Enough about the royal iPod already

The obsession with the very minor details of diplomatic protocol has gone way overboard.

Published April 2, 2009 3:40PM (EDT)

To read some blogs on Wednesday, you'd think that President Obama's gift of an iPod to Queen Elizabeth II, and his use of the word "England" when he really meant "the United Kingdom" had so offended British honor that they'd decided to scrap the Treaty of Ghent and start the War of 1812 all over again.

"President Obama has such a track record of violating protocol and inflaming our allies through the casual, careless tossing out of insults that, just over seventy days into his presidency, another case of an embarrassing international Obama gaffe barely causes the twitch of an eyebrow among those who have been paying attention to his words and actions," Jeff Emanuel wrote on the conservative blog Red State. "Contra what the Bush-hating left claimed about that former president’s supposed wrecking of international relationships and of America’s image abroad, Obama’s personal pile of 'rubble' has already grown well beyond that which Bush left behind -- and we’re only about five percent of the way through with the current president’s first (and hopefully only) term."

Elsewhere in the blogosphere, like at Gateway Pundit, there was concern over whether Michelle Obama had curtseyed and whether she'd violated protocol by touching the queen, and even whether President Obama had violated protocol by using two hands for his handshake instead of one.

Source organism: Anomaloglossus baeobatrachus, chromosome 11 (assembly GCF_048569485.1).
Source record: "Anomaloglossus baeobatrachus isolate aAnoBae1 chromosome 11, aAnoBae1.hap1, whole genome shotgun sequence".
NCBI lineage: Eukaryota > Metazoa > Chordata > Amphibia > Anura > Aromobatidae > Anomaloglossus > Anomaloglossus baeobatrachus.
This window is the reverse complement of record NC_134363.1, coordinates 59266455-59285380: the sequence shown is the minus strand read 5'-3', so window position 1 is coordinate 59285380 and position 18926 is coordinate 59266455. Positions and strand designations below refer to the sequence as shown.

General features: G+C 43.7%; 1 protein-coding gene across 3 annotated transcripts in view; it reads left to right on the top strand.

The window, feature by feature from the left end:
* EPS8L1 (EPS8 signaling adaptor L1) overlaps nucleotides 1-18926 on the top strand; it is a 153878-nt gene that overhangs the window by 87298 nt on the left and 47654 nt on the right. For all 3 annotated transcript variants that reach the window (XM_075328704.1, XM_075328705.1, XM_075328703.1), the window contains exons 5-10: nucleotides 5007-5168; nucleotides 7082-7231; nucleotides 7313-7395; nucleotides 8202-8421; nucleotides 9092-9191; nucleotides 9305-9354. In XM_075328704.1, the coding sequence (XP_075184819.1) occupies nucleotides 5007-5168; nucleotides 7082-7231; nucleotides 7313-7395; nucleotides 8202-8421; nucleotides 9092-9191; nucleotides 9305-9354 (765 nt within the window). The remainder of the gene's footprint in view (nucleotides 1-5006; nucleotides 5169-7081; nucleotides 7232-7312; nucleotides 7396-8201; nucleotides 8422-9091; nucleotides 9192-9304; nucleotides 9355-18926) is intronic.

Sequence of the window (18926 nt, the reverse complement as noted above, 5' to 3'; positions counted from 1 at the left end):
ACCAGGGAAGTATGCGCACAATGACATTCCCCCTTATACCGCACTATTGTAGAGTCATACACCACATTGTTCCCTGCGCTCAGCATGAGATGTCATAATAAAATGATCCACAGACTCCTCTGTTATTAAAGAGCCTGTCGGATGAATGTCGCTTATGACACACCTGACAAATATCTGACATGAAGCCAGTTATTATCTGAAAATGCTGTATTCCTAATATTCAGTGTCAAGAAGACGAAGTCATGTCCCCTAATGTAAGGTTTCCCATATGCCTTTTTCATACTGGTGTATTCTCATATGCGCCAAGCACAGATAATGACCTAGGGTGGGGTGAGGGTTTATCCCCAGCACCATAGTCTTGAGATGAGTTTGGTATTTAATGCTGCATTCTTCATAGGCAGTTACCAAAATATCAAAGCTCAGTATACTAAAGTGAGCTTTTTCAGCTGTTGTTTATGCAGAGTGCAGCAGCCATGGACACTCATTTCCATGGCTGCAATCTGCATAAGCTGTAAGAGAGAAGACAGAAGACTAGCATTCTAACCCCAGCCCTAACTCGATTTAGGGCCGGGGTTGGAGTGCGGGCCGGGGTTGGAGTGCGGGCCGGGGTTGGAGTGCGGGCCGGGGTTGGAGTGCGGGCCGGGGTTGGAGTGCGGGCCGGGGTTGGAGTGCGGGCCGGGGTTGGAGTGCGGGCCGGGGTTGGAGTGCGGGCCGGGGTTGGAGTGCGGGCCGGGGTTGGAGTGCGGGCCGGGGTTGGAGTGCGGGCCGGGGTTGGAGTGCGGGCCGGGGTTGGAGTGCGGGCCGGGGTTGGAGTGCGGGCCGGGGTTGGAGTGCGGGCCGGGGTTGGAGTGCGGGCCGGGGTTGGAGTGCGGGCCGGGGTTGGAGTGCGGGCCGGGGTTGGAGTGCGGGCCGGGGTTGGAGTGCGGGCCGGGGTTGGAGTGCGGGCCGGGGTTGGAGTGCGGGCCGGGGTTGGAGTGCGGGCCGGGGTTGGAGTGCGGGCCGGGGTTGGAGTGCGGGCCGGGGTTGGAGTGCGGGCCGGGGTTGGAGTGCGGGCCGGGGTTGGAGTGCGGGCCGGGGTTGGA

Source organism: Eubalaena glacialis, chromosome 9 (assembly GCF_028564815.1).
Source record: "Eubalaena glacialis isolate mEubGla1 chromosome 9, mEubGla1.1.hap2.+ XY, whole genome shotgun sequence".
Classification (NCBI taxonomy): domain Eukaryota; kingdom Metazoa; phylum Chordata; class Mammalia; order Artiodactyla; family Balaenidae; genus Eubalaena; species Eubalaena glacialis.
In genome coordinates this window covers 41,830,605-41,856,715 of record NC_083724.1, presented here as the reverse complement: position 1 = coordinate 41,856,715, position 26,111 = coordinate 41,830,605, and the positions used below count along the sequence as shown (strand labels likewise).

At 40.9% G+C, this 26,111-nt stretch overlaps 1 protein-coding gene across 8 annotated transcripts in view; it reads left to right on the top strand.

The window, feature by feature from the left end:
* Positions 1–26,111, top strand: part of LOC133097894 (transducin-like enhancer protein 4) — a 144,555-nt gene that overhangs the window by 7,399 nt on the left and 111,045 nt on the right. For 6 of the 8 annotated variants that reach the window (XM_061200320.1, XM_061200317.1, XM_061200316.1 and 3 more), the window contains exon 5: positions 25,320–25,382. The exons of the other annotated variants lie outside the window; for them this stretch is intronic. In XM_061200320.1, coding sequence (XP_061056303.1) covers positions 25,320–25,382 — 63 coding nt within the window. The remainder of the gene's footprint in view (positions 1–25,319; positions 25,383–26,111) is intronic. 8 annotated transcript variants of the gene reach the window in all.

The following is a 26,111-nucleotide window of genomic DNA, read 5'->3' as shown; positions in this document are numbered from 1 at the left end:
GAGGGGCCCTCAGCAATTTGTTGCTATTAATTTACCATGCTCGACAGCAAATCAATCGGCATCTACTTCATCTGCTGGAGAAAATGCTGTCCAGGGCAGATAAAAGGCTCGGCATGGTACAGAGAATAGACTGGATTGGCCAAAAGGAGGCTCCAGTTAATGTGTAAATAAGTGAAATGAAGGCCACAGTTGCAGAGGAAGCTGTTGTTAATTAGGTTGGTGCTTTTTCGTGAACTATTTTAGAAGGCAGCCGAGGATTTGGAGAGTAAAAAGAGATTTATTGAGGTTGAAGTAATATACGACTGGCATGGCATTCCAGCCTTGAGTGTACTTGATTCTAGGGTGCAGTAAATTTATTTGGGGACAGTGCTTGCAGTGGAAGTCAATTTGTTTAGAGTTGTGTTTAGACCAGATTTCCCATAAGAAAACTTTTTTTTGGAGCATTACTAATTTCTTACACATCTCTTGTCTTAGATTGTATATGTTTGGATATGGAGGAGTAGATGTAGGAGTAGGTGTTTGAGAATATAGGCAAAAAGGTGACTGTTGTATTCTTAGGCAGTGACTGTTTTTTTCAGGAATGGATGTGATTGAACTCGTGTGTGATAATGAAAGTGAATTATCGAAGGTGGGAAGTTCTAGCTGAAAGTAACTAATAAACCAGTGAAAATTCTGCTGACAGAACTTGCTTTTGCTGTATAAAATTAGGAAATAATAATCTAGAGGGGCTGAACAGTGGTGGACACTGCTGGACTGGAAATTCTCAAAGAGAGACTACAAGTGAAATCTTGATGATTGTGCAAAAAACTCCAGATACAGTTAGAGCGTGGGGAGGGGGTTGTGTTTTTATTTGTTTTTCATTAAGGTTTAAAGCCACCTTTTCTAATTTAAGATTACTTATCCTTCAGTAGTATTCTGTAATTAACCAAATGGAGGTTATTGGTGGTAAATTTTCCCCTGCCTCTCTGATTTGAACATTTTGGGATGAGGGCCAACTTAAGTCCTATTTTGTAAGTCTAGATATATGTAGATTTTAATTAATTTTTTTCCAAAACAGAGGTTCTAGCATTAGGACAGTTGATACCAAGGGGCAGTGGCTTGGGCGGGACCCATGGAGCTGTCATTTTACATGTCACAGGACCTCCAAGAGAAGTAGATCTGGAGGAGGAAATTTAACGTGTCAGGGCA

There's been some criticism from liberals of the mainstream media's coverage of all this, some implications that it's not worth coverage. I disagree with that -- as long as important stories get covered, too, there's room for fluff. But this obsession with very, very minor niceties of diplomatic protocol, like what gifts get handed out, is just ridiculous. (For the record, the queen gives every visiting foreign head of state the same gift: a painting of herself and Prince Philip. How gauche, right?)

Maybe it's just because I'm not much for minor protocol details myself, but seriously: If this is the kind of thing that makes or breaks relationships between countries, if the people in charge of foreign policy break up longstanding alliances over gift quality, don't we have bigger problems than an iPod to worry about?

By Alex Koppelman

Alex Koppelman is a staff writer for Salon.

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